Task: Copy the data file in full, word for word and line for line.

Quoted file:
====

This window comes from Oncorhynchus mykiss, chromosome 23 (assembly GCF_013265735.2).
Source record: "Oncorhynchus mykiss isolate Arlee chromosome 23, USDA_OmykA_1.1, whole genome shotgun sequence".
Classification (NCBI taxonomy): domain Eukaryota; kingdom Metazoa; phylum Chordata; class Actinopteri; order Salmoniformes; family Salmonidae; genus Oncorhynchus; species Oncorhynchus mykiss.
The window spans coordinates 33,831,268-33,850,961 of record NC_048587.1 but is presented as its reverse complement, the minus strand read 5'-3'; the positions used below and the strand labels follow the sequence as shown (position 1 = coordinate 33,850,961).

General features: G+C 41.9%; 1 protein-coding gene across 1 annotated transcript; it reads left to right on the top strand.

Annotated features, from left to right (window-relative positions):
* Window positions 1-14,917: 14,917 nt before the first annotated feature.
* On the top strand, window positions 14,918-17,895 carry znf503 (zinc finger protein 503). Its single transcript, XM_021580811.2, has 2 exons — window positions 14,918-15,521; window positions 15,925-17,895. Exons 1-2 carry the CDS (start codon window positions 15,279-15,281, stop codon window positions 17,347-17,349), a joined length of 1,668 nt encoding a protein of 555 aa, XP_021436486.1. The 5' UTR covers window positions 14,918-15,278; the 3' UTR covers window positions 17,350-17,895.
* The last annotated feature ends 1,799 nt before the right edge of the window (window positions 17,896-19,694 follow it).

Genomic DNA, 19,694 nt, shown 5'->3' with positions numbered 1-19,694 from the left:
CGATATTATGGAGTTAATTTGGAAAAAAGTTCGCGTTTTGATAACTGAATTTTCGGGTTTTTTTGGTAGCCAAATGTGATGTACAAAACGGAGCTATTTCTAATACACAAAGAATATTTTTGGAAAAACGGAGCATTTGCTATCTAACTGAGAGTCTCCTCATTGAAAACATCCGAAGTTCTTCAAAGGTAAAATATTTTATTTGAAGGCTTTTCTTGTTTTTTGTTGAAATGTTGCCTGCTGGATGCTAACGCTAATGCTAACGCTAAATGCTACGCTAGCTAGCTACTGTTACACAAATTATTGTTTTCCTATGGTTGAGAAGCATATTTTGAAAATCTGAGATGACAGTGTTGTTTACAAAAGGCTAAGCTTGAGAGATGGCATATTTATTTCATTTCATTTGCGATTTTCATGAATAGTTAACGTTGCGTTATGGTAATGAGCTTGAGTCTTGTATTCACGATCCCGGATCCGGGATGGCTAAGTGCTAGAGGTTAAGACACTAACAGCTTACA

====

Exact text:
This window comes from Oncorhynchus mykiss, chromosome 23 (assembly GCF_013265735.2).
Source record: "Oncorhynchus mykiss isolate Arlee chromosome 23, USDA_OmykA_1.1, whole genome shotgun sequence".
Classification (NCBI taxonomy): domain Eukaryota; kingdom Metazoa; phylum Chordata; class Actinopteri; order Salmoniformes; family Salmonidae; genus Oncorhynchus; species Oncorhynchus mykiss.
The window spans coordinates 33,831,268-33,850,961 of record NC_048587.1 but is presented as its reverse complement, the minus strand read 5'-3'; the positions used below and the strand labels follow the sequence as shown (position 1 = coordinate 33,850,961).

General features: G+C 41.9%; 1 protein-coding gene across 1 annotated transcript; it reads left to right on the top strand.

Annotated features, from left to right (window-relative positions):
* Window positions 1-14,917: 14,917 nt before the first annotated feature.
* On the top strand, window positions 14,918-17,895 carry znf503 (zinc finger protein 503). Its single transcript, XM_021580811.2, has 2 exons — window positions 14,918-15,521; window positions 15,925-17,895. Exons 1-2 carry the CDS (start codon window positions 15,279-15,281, stop codon window positions 17,347-17,349), a joined length of 1,668 nt encoding a protein of 555 aa, XP_021436486.1. The 5' UTR covers window positions 14,918-15,278; the 3' UTR covers window positions 17,350-17,895.
* The last annotated feature ends 1,799 nt before the right edge of the window (window positions 17,896-19,694 follow it).

Genomic DNA, 19,694 nt, shown 5'->3' with positions numbered 1-19,694 from the left:
CGATATTATGGAGTTAATTTGGAAAAAAGTTCGCGTTTTGATAACTGAATTTTCGGGTTTTTTTGGTAGCCAAATGTGATGTACAAAACGGAGCTATTTCTAATACACAAAGAATATTTTTGGAAAAACGGAGCATTTGCTATCTAACTGAGAGTCTCCTCATTGAAAACATCCGAAGTTCTTCAAAGGTAAAATATTTTATTTGAAGGCTTTTCTTGTTTTTTGTTGAAATGTTGCCTGCTGGATGCTAACGCTAATGCTAACGCTAAATGCTACGCTAGCTAGCTACTGTTACACAAATTATTGTTTTCCTATGGTTGAGAAGCATATTTTGAAAATCTGAGATGACAGTGTTGTTTACAAAAGGCTAAGCTTGAGAGATGGCATATTTATTTCATTTCATTTGCGATTTTCATGAATAGTTAACGTTGCGTTATGGTAATGAGCTTGAGTCTTGTATTCACGATCCCGGATCCGGGATGGCTAAGTGCTAGAGGTTAAGACACTAACAGCTTACA